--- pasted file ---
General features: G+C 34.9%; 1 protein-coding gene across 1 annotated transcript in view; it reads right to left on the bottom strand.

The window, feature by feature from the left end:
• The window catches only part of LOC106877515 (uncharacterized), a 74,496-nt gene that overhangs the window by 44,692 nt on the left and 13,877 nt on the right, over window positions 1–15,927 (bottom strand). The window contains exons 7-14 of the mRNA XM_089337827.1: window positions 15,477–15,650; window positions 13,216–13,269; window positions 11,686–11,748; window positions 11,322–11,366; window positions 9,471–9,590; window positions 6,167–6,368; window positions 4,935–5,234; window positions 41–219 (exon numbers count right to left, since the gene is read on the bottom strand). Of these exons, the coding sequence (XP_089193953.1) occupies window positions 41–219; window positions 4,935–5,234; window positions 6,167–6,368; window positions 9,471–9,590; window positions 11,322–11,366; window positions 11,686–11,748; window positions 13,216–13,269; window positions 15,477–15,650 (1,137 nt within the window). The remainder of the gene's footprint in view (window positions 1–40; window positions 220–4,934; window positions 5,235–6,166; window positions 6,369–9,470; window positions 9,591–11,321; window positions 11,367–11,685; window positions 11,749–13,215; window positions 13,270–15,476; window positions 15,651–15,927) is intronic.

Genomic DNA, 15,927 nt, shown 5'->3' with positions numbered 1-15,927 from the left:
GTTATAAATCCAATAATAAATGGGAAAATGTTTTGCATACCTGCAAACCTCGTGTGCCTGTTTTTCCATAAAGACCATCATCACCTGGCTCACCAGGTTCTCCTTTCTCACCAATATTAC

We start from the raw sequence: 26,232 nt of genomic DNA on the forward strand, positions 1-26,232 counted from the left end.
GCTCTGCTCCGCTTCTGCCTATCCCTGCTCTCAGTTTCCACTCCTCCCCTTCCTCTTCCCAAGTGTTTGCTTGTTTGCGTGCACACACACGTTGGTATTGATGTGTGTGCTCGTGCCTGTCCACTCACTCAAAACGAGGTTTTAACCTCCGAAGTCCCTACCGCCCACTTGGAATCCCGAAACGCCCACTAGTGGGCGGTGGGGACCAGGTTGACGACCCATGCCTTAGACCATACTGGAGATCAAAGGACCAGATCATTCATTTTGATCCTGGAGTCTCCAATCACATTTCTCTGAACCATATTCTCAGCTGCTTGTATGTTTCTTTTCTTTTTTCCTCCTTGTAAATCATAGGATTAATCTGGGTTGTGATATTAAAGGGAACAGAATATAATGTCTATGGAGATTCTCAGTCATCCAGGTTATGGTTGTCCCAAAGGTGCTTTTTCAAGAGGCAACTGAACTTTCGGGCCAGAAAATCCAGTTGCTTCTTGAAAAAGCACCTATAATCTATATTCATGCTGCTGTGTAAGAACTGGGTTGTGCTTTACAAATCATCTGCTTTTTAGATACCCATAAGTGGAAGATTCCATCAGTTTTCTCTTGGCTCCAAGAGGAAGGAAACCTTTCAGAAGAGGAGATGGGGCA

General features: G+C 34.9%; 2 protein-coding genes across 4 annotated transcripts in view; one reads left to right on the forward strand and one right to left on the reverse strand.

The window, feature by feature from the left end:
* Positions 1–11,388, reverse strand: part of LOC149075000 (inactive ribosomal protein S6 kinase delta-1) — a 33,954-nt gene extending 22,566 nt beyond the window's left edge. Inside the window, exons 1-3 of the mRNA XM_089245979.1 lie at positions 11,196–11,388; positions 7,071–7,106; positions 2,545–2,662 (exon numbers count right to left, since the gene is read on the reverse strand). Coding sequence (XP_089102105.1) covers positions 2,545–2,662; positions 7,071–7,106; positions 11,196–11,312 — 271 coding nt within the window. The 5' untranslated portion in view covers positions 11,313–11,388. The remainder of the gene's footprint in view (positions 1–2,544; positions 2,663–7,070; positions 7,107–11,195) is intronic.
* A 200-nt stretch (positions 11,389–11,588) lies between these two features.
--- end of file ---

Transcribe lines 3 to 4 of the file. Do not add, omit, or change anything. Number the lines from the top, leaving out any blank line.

• The window catches only part of LOC106877515 (uncharacterized), a 74,496-nt gene that overhangs the window by 44,692 nt on the left and 13,877 nt on the right, over window positions 1–15,927 (bottom strand). The window contains exons 7-14 of the mRNA XM_089337827.1: window positions 15,477–15,650; window positions 13,216–13,269; window positions 11,686–11,748; window positions 11,322–11,366; window positions 9,471–9,590; window positions 6,167–6,368; window positions 4,935–5,234; window positions 41–219 (exon numbers count right to left, since the gene is read on the bottom strand). Of these exons, the coding sequence (XP_089193953.1) occupies window positions 41–219; window positions 4,935–5,234; window positions 6,167–6,368; window positions 9,471–9,590; window positions 11,322–11,366; window positions 11,686–11,748; window positions 13,216–13,269; window positions 15,477–15,650 (1,137 nt within the window). The remainder of the gene's footprint in view (window positions 1–40; window positions 220–4,934; window positions 5,235–6,166; window positions 6,369–9,470; window positions 9,591–11,321; window positions 11,367–11,685; window positions 11,749–13,215; window positions 13,270–15,476; window positions 15,651–15,927) is intronic.

Genomic DNA, 15,927 nt, shown 5'->3' with positions numbered 1-15,927 from the left: